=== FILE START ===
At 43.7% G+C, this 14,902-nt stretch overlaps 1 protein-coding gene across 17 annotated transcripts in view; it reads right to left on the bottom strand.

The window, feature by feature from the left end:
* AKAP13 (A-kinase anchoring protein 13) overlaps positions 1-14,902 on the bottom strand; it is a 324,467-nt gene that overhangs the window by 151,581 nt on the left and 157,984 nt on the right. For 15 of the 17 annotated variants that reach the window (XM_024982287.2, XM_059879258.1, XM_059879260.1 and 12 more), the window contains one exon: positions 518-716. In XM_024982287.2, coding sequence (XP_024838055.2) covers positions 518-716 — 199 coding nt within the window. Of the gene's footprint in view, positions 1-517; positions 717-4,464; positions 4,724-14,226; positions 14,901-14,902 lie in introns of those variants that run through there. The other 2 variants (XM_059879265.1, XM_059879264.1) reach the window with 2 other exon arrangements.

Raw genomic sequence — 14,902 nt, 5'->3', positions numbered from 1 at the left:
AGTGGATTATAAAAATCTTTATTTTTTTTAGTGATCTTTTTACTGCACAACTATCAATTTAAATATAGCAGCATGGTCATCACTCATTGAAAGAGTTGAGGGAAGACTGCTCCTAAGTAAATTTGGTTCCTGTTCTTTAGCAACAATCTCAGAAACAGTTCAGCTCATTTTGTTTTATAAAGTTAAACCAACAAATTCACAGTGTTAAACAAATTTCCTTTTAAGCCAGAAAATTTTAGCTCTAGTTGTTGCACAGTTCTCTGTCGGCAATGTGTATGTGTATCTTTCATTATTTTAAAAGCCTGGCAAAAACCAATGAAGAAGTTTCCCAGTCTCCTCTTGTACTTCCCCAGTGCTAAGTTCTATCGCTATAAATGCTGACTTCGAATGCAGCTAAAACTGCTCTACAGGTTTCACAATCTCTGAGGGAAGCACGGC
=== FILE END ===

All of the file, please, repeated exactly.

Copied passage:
At 43.7% G+C, this 14,902-nt stretch overlaps 1 protein-coding gene across 17 annotated transcripts in view; it reads right to left on the bottom strand.

The window, feature by feature from the left end:
* AKAP13 (A-kinase anchoring protein 13) overlaps positions 1-14,902 on the bottom strand; it is a 324,467-nt gene that overhangs the window by 151,581 nt on the left and 157,984 nt on the right. For 15 of the 17 annotated variants that reach the window (XM_024982287.2, XM_059879258.1, XM_059879260.1 and 12 more), the window contains one exon: positions 518-716. In XM_024982287.2, coding sequence (XP_024838055.2) covers positions 518-716 — 199 coding nt within the window. Of the gene's footprint in view, positions 1-517; positions 717-4,464; positions 4,724-14,226; positions 14,901-14,902 lie in introns of those variants that run through there. The other 2 variants (XM_059879265.1, XM_059879264.1) reach the window with 2 other exon arrangements.

Raw genomic sequence — 14,902 nt, 5'->3', positions numbered from 1 at the left:
AGTGGATTATAAAAATCTTTATTTTTTTTAGTGATCTTTTTACTGCACAACTATCAATTTAAATATAGCAGCATGGTCATCACTCATTGAAAGAGTTGAGGGAAGACTGCTCCTAAGTAAATTTGGTTCCTGTTCTTTAGCAACAATCTCAGAAACAGTTCAGCTCATTTTGTTTTATAAAGTTAAACCAACAAATTCACAGTGTTAAACAAATTTCCTTTTAAGCCAGAAAATTTTAGCTCTAGTTGTTGCACAGTTCTCTGTCGGCAATGTGTATGTGTATCTTTCATTATTTTAAAAGCCTGGCAAAAACCAATGAAGAAGTTTCCCAGTCTCCTCTTGTACTTCCCCAGTGCTAAGTTCTATCGCTATAAATGCTGACTTCGAATGCAGCTAAAACTGCTCTACAGGTTTCACAATCTCTGAGGGAAGCACGGC